In Letters on Demonology and Witchcraft, Sir Walter Scott rationally explores the existence of supernatural phenomena like ghosts and witches. One wouldn't expect an internationally acclaimed author raised in the glow of the Enlightenment to believe in apparitions, and in this audiobook Scott debunks ghost stories, witch trials, and demons with slightly amused conviction.
Erik Brooks performs this epistolary work with deliberation and a lingering pronunciation that helps tether Scott's complex prose. This is one of the great Scottish author's last books, for he died three years after his son-in-law urged him to write it while Scott recovered from a fit of apoplexy.
In ill health following a stroke, Sir Walter Scott wrote Letters on Demonology and Witchcraft at the behest of his son-in-law, J. G. Lockhart, who worked for a publishing firm. The book proved popular, and Scott was paid £600, which he desperately needed. (Despite his success as a novelist, Scott was almost ruined when the Ballantyne publishing firm, where he was a partner, went bankrupt in 1826.)
Letters was written when educated society believed itself in enlightened times due to advances in modern science. Letters, however, revealed that all social classes still held beliefs in ghosts, witches, warlocks, fairies, elves, diabolism, the occult, and even werewolves. Sourcing from prior 16th- and 17th-century treatises on demonology, along with contemporary accounts from England, Europe, and North America (Cotton Mather's Magnalia Christi, for one), Scott's discourses on the psychological, religious, physical, and preternatural explanations for these beliefs are essential for acolytes of the dark and macabre; the letters dealing with witch hunts, trials (Letters Eight and Nine), and torture are morbidly compelling.
Scott was neither fully pro-rational modernity nor totally anti-superstitious past, as his skepticism of one of the "new" sciences (skullology, as he calls it) is made clear in a private letter to a friend. Thus, Letters is both a personal and intellectual examination of conflicting belief systems, at a time when popular science began to challenge superstition in earnest.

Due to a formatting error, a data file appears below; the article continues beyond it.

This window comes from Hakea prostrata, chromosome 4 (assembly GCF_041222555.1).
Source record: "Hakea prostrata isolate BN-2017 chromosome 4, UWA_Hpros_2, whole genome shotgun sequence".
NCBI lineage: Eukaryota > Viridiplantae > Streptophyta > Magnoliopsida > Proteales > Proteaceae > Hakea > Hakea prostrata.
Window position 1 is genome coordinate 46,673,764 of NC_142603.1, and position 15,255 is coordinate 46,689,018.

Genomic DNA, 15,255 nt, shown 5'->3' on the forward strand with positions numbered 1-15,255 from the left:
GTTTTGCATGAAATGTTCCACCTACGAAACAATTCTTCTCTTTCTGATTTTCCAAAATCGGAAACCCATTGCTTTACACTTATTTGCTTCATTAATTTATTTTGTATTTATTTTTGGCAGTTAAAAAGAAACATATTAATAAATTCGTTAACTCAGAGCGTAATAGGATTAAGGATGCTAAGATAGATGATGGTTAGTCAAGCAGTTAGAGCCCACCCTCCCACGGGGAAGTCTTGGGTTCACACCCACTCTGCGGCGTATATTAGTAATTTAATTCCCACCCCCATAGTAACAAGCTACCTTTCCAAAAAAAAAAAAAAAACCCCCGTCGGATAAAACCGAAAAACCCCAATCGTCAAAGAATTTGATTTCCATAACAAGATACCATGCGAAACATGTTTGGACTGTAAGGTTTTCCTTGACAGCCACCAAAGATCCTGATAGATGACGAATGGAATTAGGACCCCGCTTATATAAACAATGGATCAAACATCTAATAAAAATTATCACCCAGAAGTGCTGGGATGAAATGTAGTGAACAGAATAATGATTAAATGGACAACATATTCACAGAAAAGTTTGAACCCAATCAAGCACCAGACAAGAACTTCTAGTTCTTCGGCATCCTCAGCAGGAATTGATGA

Would you recommend this book to a friend? Why or why not?
As an academic resource this is a great book. However, it lacks any real narrative and seeks to "debunk" each and eery aspect of the supernatural. Which is okay, but not as interesting as the social and cultural effects of "demons and witches."
What was most disappointing about Walter Scott’s story?
The dry, non-committal description. The prose is lackluster and laden with opinion and attitude not story.
What three words best describe Eric Brooks’s performance?
Confident and Competent
Did Letters on Demonology and Witchcraft inspire you to do anything?
I expanded my research several degrees and was able to pinpoint a time period in which I was going to do more research.
Any additional comments?
Get the print version - this is a seek and cite book for academic purposes, not a story book for entertainment. I'd gladly add it to my shelves but the audio version is a bit harder to cite.
2 of 3 people found this review helpful
The audio book cut off--paused itself--after a few minutes. When I pressed the pause icon on my Kindle Fire to continue, the narration started over from the beginning. I hoped it would continue past the point where it had paused last time but no, it "paused" at the exact spot (in the middle of a word, no less) and started at the beginning again when I pressed the icon.
That is my main gripe. My second is that the narration is monotonous and stilted, pausing for long moments at every comma. As Sir Walter Scott wrote these letters around 1830 or so, the style of most of the sentences is long, with many additional clauses (calling for many commas) that either add to the sentence's original intent or divert it into another area altogether. A good narration might be able to overcome this style of writing and make it pleasant to the ear, but in this recording, by the time the sentence comes to an end, the listener has forgotten the beginning.
This recording should probably be skipped by the modern listener.